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Statement of Foreign Affairs Secretary Teodoro L. Locsin, Jr. on the 26th Session of the Conference of the Parties (Cop26) to the UN Framework Convention on Climate Change
THE HONORABLE TEODORO L. LOCSIN, JR.
Secretary of Foreign Affairs
26TH SESSION OF THE CONFERENCE OF THE PARTIES (COP26)
TO THE UN FRAMEWORK CONVENTION ON CLIMATE CHANGE
Here we are meeting: governments of all countries, representing peoples of all nations, and of none — migrants fleeing the scourge of climate change.
Here we meet, if not as friends, inescapably as indispensable partners even though we’re rivals outside this place. We can have no cause to quarrel here; we’re here for the one cause uniting us all.
There are no wrongdoers or right doers; finger-pointing is impossible. Point a finger at anyone, our thumb also points at us. We are all guilty of destroying the planet; some – like us -- in a small way because they are too small to do it big harm; but not for want of trying to do their worst. Many in a big way commensurate with their size.
Advanced countries with comparatively small populations are close to the net zero emission goal of this conference, but the paucity of their populations is not the reason for their success. They were as terribly polluted as big countries with big populations. The only difference is that Scandinavians did something about what we were all doing to our respective portions of the planet.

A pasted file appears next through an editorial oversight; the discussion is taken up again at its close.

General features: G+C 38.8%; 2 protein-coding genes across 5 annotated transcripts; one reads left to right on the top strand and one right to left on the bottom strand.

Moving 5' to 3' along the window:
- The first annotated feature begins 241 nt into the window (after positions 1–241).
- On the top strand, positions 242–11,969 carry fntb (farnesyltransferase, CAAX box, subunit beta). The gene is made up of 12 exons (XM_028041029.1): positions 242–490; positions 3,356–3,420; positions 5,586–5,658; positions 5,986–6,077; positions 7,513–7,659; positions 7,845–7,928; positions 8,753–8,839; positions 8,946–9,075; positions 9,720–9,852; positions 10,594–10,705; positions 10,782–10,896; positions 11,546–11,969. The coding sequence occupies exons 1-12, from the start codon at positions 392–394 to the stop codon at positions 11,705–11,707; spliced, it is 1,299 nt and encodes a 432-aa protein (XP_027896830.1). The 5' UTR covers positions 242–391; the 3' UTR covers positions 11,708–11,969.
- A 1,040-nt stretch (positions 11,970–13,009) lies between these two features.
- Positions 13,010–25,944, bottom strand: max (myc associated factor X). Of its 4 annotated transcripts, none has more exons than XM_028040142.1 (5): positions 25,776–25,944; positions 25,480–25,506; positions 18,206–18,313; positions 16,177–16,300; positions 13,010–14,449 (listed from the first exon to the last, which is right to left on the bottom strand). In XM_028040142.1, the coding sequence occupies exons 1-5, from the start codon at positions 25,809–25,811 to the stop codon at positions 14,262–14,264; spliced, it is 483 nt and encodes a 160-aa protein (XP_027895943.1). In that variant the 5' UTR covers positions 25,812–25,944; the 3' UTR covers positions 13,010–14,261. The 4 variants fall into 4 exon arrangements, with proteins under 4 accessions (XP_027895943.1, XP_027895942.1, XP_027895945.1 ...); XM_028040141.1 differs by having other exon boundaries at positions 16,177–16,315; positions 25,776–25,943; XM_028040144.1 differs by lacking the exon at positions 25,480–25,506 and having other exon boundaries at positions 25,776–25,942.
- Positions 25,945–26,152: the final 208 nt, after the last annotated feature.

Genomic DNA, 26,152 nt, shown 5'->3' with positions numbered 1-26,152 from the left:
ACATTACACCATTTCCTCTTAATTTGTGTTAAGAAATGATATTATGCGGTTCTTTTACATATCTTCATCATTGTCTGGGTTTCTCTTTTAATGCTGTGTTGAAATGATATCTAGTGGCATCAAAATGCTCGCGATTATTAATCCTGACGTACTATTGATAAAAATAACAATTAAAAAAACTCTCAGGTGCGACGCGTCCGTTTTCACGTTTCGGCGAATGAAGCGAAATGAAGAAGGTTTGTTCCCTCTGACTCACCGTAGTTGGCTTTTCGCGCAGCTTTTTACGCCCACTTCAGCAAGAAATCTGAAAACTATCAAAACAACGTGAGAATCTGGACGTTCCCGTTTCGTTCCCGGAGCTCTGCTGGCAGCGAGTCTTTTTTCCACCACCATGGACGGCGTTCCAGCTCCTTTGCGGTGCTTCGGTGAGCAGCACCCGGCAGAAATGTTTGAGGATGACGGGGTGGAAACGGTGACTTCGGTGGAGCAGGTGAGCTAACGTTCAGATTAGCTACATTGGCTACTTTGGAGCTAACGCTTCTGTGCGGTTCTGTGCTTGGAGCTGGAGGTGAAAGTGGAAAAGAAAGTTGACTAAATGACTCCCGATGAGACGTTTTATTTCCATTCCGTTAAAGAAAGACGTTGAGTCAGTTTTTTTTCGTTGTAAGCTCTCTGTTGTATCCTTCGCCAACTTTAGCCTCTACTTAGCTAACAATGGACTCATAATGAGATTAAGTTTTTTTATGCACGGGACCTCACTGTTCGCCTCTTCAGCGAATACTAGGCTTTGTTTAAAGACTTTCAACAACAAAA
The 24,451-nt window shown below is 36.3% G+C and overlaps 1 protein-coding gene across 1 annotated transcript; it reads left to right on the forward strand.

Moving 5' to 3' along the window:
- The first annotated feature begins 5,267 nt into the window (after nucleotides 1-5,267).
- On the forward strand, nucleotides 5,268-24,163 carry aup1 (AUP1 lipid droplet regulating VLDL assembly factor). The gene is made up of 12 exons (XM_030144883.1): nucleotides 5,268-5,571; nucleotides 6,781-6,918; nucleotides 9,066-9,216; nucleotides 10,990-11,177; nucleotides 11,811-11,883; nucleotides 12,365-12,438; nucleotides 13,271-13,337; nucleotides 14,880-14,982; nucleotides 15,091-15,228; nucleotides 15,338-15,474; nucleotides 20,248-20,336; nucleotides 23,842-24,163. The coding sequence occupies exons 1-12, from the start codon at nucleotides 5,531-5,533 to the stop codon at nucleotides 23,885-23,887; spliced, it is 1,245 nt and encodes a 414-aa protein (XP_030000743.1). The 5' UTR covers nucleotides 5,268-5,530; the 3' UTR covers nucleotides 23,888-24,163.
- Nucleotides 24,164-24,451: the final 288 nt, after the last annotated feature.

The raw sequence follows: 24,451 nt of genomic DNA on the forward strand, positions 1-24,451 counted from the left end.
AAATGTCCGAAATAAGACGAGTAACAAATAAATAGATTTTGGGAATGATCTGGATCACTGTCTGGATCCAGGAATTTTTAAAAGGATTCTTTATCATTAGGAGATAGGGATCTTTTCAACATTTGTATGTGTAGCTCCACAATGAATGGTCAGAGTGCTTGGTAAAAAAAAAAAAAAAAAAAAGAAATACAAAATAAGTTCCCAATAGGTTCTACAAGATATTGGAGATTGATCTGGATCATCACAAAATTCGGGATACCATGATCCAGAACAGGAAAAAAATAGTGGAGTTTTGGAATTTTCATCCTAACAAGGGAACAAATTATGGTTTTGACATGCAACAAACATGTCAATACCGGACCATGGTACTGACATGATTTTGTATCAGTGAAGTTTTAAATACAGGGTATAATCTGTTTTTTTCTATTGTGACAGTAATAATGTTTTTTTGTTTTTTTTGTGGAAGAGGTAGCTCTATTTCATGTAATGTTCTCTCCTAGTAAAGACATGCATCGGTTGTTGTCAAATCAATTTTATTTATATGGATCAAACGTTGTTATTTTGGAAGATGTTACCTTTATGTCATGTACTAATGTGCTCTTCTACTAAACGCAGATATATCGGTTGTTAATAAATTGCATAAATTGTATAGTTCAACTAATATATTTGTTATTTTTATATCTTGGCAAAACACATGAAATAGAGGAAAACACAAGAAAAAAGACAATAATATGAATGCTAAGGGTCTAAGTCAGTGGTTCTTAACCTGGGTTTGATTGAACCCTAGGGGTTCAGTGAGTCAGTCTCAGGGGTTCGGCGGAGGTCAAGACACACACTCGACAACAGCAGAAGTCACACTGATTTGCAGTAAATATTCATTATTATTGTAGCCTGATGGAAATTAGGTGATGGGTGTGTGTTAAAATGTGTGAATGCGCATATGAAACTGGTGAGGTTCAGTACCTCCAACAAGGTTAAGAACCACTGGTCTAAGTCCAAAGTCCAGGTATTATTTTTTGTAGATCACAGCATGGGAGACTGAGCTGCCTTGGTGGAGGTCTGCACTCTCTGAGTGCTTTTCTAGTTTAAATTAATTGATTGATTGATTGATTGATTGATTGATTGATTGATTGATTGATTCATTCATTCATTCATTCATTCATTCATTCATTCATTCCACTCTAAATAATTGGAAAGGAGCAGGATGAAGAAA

We all share the same blame for caring nothing about the planet --some more than others -- because we didn’t care to clean up after ourselves; we stayed deliberately heedless about dirtying this: the one and only home of the human race from which there is no escape: the cradle and soon to be grave of the human race.
Switching metaphors, here we meet on the only ship sailing in the sea of space, to do what must be done to keep it from taking in more water and sinking because each of us tore away what timber we could get our hands on from the hull and mast of the good ship Earth.
Here are no enemies, only friends in earnest for a common purpose: to keep everyone alive on a planet that offers a tolerable existence as opposed to none at all. We have each only ourselves to blame; unless we are blind to our reflection in the mirror before our face.
Speaking of face: climate change is not nature hitting back at us for hitting it hard. Nature is just there, a gift to mankind with or without a Giver whatever your faith or lack of it. It is not nature but our abuse of it blowing back on all of us.
Case in point: this pandemic of a virus. Wherefrom it came is a useful quest but only for the purpose of beating it back and locking it away. One thing is sure; we created the conditions conducive to its spontaneous generation. Sometimes — indeed most times — we won’t do anything about a threat staring us in the face until it bites us there. Exactly what happened with this virus and its bewildering mutations. Our first defense was instinctively face masks and face shields as much to hide our embarrassment as protect ourselves.
This is the day of judgment. Sadly, the judges are us — the planet’s destroyers. No one else. But it is a legal truism that no man can be judge in his own case. Yet this is the case we are to judge and provide the remedy.
More than any other threat that has tested — never mind humanity’s dubious moral fiber but indubitably its existence — climate change stands at the apex.